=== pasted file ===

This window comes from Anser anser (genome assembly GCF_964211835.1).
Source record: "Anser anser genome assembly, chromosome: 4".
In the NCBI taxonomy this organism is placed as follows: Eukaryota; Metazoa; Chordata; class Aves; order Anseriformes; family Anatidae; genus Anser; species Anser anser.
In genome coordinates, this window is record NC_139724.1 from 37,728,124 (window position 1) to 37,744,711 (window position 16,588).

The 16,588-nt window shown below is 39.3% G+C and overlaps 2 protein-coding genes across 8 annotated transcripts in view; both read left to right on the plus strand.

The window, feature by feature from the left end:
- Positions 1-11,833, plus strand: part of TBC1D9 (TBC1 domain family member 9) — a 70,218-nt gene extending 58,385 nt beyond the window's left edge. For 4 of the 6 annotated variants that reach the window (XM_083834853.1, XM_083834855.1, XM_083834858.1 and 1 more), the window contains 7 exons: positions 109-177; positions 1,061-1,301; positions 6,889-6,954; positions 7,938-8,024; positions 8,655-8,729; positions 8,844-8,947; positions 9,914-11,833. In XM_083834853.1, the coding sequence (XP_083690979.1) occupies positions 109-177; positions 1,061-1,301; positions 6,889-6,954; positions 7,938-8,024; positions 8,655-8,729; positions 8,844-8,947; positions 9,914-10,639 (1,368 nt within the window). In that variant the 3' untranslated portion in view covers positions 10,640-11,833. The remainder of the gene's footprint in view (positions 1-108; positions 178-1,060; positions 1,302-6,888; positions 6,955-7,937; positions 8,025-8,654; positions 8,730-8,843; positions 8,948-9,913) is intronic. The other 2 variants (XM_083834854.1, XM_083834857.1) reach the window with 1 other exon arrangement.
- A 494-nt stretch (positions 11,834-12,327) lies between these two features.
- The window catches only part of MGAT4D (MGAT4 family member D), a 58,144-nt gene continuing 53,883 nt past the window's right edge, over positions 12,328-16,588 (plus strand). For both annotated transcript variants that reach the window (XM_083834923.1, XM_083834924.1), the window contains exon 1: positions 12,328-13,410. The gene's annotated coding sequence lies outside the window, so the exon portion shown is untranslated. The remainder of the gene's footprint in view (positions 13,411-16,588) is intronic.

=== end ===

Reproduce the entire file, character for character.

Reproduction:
This window comes from Anser anser (genome assembly GCF_964211835.1).
Source record: "Anser anser genome assembly, chromosome: 4".
In the NCBI taxonomy this organism is placed as follows: Eukaryota; Metazoa; Chordata; class Aves; order Anseriformes; family Anatidae; genus Anser; species Anser anser.
In genome coordinates, this window is record NC_139724.1 from 37,728,124 (window position 1) to 37,744,711 (window position 16,588).

The 16,588-nt window shown below is 39.3% G+C and overlaps 2 protein-coding genes across 8 annotated transcripts in view; both read left to right on the plus strand.

The window, feature by feature from the left end:
- Positions 1-11,833, plus strand: part of TBC1D9 (TBC1 domain family member 9) — a 70,218-nt gene extending 58,385 nt beyond the window's left edge. For 4 of the 6 annotated variants that reach the window (XM_083834853.1, XM_083834855.1, XM_083834858.1 and 1 more), the window contains 7 exons: positions 109-177; positions 1,061-1,301; positions 6,889-6,954; positions 7,938-8,024; positions 8,655-8,729; positions 8,844-8,947; positions 9,914-11,833. In XM_083834853.1, the coding sequence (XP_083690979.1) occupies positions 109-177; positions 1,061-1,301; positions 6,889-6,954; positions 7,938-8,024; positions 8,655-8,729; positions 8,844-8,947; positions 9,914-10,639 (1,368 nt within the window). In that variant the 3' untranslated portion in view covers positions 10,640-11,833. The remainder of the gene's footprint in view (positions 1-108; positions 178-1,060; positions 1,302-6,888; positions 6,955-7,937; positions 8,025-8,654; positions 8,730-8,843; positions 8,948-9,913) is intronic. The other 2 variants (XM_083834854.1, XM_083834857.1) reach the window with 1 other exon arrangement.
- A 494-nt stretch (positions 11,834-12,327) lies between these two features.
- The window catches only part of MGAT4D (MGAT4 family member D), a 58,144-nt gene continuing 53,883 nt past the window's right edge, over positions 12,328-16,588 (plus strand). For both annotated transcript variants that reach the window (XM_083834923.1, XM_083834924.1), the window contains exon 1: positions 12,328-13,410. The gene's annotated coding sequence lies outside the window, so the exon portion shown is untranslated. The remainder of the gene's footprint in view (positions 13,411-16,588) is intronic.